Making Courses Accessible

Provided by Disability Services, these tips are based on class-room practices that both faculty and students have reported to be successful.

1. Students learn and engage in different ways.  To ensure your students are able to best learn and engage in your course, it may be helpful to:

  • Utilize multimodal teaching methods in which information is presented in multiple modes such as visual, auditory, and interactive.

2. Students may also differ in how they understand information.  Some students better understand verbal directions while others require written instructions to understand.  While providing instructions, particularly if providing students with an assignment or information about an assignment, it may be helpful to:

  • Provide this information both verbally and in a written format. 

3. For students who struggle to view a PowerPoint presentation from their seat or struggle to write down what is written on the PowerPoint presentation while also listening to faculty speak, it may be helpful to:

  • Make the PowerPoint available to students at least 24 hours before class.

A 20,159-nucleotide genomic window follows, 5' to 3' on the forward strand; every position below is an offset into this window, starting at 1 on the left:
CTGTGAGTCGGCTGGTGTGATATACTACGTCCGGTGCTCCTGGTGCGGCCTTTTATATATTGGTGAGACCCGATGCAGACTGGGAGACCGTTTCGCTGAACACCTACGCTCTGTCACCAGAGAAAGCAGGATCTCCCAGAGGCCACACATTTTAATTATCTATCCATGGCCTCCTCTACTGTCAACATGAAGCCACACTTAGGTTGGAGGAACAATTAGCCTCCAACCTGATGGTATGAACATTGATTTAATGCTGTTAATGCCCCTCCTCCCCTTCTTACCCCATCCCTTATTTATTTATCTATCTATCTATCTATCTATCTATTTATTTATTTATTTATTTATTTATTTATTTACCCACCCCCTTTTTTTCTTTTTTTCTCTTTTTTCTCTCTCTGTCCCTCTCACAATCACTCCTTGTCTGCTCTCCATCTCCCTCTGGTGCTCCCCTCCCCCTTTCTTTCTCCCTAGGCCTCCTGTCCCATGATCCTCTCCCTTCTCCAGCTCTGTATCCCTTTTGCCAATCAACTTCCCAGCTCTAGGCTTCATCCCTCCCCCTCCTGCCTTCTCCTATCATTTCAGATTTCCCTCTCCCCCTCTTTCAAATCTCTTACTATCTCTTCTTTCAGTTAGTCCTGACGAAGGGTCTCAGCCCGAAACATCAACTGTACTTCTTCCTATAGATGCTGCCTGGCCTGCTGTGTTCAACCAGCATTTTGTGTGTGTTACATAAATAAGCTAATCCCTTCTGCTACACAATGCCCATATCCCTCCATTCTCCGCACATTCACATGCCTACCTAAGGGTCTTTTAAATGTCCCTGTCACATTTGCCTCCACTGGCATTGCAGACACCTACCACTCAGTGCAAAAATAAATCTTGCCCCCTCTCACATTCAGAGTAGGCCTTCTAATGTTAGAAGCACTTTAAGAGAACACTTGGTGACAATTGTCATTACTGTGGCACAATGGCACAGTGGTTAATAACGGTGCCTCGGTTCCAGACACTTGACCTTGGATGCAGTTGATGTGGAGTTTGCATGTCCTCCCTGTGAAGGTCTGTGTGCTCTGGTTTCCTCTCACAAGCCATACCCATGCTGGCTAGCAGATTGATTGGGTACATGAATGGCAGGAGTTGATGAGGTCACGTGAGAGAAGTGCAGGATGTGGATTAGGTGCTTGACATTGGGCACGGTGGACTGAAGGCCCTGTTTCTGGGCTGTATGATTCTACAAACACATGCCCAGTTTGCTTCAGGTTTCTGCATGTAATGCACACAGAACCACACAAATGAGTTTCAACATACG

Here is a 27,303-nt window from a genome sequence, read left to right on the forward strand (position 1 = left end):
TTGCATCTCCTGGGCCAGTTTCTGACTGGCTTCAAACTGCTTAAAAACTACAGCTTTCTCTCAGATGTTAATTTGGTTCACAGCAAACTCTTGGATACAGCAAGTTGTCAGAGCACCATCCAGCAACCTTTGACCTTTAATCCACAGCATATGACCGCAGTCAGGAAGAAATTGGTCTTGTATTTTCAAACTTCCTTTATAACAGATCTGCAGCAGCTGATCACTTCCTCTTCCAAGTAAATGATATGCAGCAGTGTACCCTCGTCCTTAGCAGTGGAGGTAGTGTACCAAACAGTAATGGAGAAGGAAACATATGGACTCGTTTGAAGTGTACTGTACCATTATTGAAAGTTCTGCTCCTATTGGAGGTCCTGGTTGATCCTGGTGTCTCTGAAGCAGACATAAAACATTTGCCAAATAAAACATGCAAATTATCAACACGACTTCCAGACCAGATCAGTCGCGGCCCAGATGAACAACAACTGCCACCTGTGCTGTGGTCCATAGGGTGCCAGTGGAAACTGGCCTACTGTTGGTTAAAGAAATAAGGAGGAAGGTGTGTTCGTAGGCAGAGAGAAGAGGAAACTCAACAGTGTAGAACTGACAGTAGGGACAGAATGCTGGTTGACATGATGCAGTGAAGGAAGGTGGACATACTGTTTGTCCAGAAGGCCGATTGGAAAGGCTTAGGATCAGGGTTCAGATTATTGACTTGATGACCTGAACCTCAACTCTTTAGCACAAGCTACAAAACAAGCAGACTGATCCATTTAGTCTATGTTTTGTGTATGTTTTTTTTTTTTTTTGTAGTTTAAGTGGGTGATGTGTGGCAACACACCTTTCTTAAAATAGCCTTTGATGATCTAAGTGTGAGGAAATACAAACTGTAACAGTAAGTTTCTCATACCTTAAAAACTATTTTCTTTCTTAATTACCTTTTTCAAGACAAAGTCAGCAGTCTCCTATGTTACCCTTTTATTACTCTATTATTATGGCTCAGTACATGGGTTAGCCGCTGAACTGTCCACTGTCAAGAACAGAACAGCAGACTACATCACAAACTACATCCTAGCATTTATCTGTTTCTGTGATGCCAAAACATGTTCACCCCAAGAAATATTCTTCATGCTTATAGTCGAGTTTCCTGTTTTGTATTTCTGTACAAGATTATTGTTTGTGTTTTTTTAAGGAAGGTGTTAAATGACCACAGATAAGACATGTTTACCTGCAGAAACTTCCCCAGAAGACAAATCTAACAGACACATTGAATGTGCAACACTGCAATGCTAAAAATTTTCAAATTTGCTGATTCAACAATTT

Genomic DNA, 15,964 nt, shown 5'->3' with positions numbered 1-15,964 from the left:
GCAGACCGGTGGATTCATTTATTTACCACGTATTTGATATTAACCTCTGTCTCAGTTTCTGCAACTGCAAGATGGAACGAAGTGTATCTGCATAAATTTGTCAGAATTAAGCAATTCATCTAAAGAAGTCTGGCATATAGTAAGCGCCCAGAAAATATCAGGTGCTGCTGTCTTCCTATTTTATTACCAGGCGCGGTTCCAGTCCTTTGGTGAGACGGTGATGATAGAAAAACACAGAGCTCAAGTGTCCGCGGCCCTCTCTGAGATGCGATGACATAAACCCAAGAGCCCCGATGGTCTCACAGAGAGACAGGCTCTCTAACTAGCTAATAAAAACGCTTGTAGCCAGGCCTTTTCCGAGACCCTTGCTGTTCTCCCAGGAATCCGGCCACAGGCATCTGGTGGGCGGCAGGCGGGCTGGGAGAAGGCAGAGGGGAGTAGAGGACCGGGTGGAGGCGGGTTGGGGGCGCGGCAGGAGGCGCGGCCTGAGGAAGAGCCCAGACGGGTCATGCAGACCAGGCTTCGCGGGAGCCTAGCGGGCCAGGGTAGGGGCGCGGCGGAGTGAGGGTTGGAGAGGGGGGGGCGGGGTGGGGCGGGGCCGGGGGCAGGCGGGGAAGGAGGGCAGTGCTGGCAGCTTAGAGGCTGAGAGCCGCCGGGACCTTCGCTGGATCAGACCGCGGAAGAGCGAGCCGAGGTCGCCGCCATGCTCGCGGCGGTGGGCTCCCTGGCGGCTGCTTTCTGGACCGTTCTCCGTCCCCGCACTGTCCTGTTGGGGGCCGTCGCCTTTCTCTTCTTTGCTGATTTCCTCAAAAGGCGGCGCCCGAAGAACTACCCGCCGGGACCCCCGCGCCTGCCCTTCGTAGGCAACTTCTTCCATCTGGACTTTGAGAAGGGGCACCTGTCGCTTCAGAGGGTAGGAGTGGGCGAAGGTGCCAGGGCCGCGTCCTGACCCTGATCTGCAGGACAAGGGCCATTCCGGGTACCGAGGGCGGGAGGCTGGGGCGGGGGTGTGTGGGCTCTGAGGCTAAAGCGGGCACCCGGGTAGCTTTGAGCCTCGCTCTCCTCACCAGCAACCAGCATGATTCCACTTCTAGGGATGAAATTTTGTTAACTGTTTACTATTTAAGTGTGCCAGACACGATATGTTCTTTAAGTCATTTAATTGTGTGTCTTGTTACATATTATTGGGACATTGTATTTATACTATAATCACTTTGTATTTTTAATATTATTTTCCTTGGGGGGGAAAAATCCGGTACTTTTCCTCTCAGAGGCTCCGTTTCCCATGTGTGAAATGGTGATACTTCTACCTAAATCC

4. For students who need to access their course materials in an alternate-format due to a visual disability or reading disorder, it may be helpful to:

  • Post any articles or other electronic course materials in a text, structured PDF format or word format.

5. Students may also require their textbooks in an alternate format.  In order for students to have their course materials in their needed format prior to the start of the semester or to get a head-start on the readings, it may be helpful to:

  • Post required textbooks and course readings approximately 4-6 weeks prior to the start of the semester.

6. Many students, including students with disabilities, can have difficulty negotiating class participation requirements for numerous reasons including but not limited to anxiety, a processing disorder (may take the student longer to respond), or a hearing disability.  To foster participation from all students in your course, it may be helpful to:

  • At the start of the semester, set the tone of a socially courteous environment.  Invite students who have concerns about this course requirement to discuss their concerns privately.  Provide all students with non-speaking opportunities to fulfill course participation requirements via an online discussion board or written comments at the end of class.